Besides, a lot of the corporate reputational damage Seven has suffered of late has been at the hands of their chairman Kerry Stokes, the man behind the baffling decision to financially back Ben Robert-Smith’s disastrous defamation claim against Nine. Officially, this arrangement was between BRS and Stokes’ private company Australian Capital Equity – but the stench has stuck to Seven. Mostly, because Stokes wouldn’t stop going on about how much of a hero Roberts-Smith was, well past the point he was demonstrably not.

Nine journo Nick McKenzie, whose reporting of the numerous horrific war crimes committed by Ben Roberts-Smith was the subject of the defamation lawsuit, told 7.30: “This is a media proprietor who should believe in journalism, yet he was waging a huge war against investigative journalism.”

This is true. It hurt Seven. Despite the verdict being obvious to all for weeks, as one heinous crime after another was trotted out in front of the court, The West Australian published one last print feature a few hours before the axe fell with the grasping headline “War Hero’s Moment Of Truth”. 

Technically this headline was correct: Roberts-Smith was a decorated war hero, and this was certainly the moment in which his truth was revealed.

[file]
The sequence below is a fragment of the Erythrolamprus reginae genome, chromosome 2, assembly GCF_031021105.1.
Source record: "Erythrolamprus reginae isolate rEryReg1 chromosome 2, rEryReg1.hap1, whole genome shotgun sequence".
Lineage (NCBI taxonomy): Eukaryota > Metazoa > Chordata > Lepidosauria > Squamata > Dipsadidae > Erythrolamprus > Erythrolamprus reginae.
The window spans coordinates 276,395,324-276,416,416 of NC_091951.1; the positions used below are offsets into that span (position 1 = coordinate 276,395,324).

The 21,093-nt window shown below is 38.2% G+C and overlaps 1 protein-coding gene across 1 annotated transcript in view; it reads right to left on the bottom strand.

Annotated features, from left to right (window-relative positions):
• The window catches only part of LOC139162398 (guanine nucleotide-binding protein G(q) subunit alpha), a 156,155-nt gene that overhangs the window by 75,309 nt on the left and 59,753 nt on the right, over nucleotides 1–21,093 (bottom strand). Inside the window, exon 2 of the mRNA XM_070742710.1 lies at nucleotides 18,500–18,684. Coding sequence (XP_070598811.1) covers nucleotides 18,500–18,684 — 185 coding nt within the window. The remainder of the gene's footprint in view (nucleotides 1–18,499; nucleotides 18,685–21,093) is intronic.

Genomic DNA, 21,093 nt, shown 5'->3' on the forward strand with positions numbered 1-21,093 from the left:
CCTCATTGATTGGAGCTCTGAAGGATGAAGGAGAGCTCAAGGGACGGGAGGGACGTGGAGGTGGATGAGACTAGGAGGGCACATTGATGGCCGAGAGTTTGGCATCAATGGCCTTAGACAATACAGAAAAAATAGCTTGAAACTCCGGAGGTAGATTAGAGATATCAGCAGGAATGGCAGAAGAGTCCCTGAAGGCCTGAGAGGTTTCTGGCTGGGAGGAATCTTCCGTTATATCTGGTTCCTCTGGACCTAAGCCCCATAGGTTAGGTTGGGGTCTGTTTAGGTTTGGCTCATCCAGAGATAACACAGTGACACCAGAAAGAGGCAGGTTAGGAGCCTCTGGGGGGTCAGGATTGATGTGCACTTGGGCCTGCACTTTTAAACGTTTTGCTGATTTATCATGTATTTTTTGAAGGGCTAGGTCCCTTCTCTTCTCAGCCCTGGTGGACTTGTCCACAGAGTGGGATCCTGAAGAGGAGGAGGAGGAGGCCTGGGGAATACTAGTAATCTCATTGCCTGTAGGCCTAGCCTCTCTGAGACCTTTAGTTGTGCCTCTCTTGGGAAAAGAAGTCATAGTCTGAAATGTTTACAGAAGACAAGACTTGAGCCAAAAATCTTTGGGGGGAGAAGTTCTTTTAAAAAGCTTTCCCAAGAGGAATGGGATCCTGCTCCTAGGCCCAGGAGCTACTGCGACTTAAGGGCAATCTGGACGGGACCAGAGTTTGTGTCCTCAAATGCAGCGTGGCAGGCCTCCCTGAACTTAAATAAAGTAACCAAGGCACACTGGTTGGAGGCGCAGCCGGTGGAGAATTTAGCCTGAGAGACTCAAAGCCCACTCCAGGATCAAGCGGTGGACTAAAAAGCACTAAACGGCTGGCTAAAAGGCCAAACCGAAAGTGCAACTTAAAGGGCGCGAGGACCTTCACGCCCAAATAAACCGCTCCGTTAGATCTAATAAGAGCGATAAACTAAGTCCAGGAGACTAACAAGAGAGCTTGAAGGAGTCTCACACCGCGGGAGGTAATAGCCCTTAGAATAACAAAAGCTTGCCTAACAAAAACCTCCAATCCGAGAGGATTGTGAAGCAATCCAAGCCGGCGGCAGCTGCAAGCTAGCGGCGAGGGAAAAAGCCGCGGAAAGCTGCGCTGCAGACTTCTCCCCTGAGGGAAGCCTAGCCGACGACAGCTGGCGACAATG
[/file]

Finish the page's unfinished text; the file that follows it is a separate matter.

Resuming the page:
Justice Anthony Besanko ruled that, on the balance of probabilities, Nine was correct in reporting  “the following imputations” (deep breath):

Ben Roberts-Smith “murdered an unarmed and defenceless Afghan civilian, by kicking him off a cliff and procuring the soldiers under his command to shoot him”, “committed murder by pressuring a newly deployed and inexperienced SASR soldier to execute an elderly, unarmed Afghan in order to ‘blood the rookie’”; “committed murder by machine gunning a man in Afghanistan with a prosthetic leg, is so callous and inhumane that he took the prosthetic leg back to Australia and encouraged his soldiers to use it as a novelty beer drinking vessel”; and “broke the moral and legal rules of military engagement and is therefore a criminal.”

There was more about BRS having “disgraced his country Australia and the Australian army”, but the point was made: Stokes backed a war criminal, to the tune of a cool $25-$35 million in estimated costs.

But credit where credit’s due. One good Stokes decision has been to allow the dominating West Australian editorial team — albeit the one behind the aforementioned headline — to move East and launch The Nightly, a digital play designed to take a bigger slice of the East-coast digital news market. This is a good move.

The Nightly’s editor-in-chief is Anthony De Ceglie, the current (and continuing) editor-in-chief of West Australian, who told me on the day of launch they will be delivering  “commonsense, mainstream middle” reporting.